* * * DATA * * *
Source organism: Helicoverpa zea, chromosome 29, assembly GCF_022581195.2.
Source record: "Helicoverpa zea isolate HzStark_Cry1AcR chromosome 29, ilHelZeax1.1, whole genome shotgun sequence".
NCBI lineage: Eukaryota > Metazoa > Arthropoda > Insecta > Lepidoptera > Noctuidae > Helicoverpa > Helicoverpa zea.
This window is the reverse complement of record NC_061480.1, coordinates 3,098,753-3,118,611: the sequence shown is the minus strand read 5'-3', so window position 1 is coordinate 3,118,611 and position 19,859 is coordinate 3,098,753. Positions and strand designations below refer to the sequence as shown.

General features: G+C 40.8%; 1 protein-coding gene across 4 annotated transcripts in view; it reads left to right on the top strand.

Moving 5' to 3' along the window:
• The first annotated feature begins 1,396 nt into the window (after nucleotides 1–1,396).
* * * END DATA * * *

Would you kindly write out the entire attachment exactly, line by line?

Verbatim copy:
Source organism: Helicoverpa zea, chromosome 29, assembly GCF_022581195.2.
Source record: "Helicoverpa zea isolate HzStark_Cry1AcR chromosome 29, ilHelZeax1.1, whole genome shotgun sequence".
NCBI lineage: Eukaryota > Metazoa > Arthropoda > Insecta > Lepidoptera > Noctuidae > Helicoverpa > Helicoverpa zea.
This window is the reverse complement of record NC_061480.1, coordinates 3,098,753-3,118,611: the sequence shown is the minus strand read 5'-3', so window position 1 is coordinate 3,118,611 and position 19,859 is coordinate 3,098,753. Positions and strand designations below refer to the sequence as shown.

General features: G+C 40.8%; 1 protein-coding gene across 4 annotated transcripts in view; it reads left to right on the top strand.

Moving 5' to 3' along the window:
• The first annotated feature begins 1,396 nt into the window (after nucleotides 1–1,396).